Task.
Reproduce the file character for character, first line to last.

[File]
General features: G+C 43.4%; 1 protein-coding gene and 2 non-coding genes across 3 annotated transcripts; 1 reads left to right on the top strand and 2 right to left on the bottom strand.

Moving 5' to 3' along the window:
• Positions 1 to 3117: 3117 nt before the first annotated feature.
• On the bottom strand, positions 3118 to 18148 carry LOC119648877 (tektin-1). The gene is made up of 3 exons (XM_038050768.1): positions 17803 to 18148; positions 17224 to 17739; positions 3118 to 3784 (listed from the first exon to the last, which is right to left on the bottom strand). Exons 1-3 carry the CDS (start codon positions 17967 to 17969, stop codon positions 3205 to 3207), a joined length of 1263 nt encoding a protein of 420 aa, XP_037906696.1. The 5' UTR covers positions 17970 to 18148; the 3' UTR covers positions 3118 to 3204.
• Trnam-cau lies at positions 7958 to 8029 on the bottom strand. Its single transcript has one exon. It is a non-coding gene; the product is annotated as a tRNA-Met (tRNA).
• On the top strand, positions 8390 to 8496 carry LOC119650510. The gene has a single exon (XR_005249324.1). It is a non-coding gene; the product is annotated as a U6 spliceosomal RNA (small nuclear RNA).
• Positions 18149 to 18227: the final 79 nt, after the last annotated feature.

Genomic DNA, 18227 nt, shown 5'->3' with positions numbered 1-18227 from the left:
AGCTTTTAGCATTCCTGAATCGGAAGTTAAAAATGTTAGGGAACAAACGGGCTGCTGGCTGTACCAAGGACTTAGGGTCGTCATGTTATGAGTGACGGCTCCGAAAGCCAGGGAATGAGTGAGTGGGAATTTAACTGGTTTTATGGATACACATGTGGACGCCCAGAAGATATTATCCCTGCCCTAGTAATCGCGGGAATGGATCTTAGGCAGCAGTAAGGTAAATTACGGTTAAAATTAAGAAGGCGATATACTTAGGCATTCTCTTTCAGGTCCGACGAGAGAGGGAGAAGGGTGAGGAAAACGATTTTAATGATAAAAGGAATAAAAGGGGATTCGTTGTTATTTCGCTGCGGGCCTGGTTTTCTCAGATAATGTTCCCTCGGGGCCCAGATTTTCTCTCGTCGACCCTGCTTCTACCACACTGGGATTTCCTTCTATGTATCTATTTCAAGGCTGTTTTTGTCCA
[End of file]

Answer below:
General features: G+C 43.4%; 1 protein-coding gene and 2 non-coding genes across 3 annotated transcripts; 1 reads left to right on the top strand and 2 right to left on the bottom strand.

Moving 5' to 3' along the window:
• Positions 1 to 3117: 3117 nt before the first annotated feature.
• On the bottom strand, positions 3118 to 18148 carry LOC119648877 (tektin-1). The gene is made up of 3 exons (XM_038050768.1): positions 17803 to 18148; positions 17224 to 17739; positions 3118 to 3784 (listed from the first exon to the last, which is right to left on the bottom strand). Exons 1-3 carry the CDS (start codon positions 17967 to 17969, stop codon positions 3205 to 3207), a joined length of 1263 nt encoding a protein of 420 aa, XP_037906696.1. The 5' UTR covers positions 17970 to 18148; the 3' UTR covers positions 3118 to 3204.
• Trnam-cau lies at positions 7958 to 8029 on the bottom strand. Its single transcript has one exon. It is a non-coding gene; the product is annotated as a tRNA-Met (tRNA).
• On the top strand, positions 8390 to 8496 carry LOC119650510. The gene has a single exon (XR_005249324.1). It is a non-coding gene; the product is annotated as a U6 spliceosomal RNA (small nuclear RNA).
• Positions 18149 to 18227: the final 79 nt, after the last annotated feature.

Genomic DNA, 18227 nt, shown 5'->3' with positions numbered 1-18227 from the left:
AGCTTTTAGCATTCCTGAATCGGAAGTTAAAAATGTTAGGGAACAAACGGGCTGCTGGCTGTACCAAGGACTTAGGGTCGTCATGTTATGAGTGACGGCTCCGAAAGCCAGGGAATGAGTGAGTGGGAATTTAACTGGTTTTATGGATACACATGTGGACGCCCAGAAGATATTATCCCTGCCCTAGTAATCGCGGGAATGGATCTTAGGCAGCAGTAAGGTAAATTACGGTTAAAATTAAGAAGGCGATATACTTAGGCATTCTCTTTCAGGTCCGACGAGAGAGGGAGAAGGGTGAGGAAAACGATTTTAATGATAAAAGGAATAAAAGGGGATTCGTTGTTATTTCGCTGCGGGCCTGGTTTTCTCAGATAATGTTCCCTCGGGGCCCAGATTTTCTCTCGTCGACCCTGCTTCTACCACACTGGGATTTCCTTCTATGTATCTATTTCAAGGCTGTTTTTGTCCA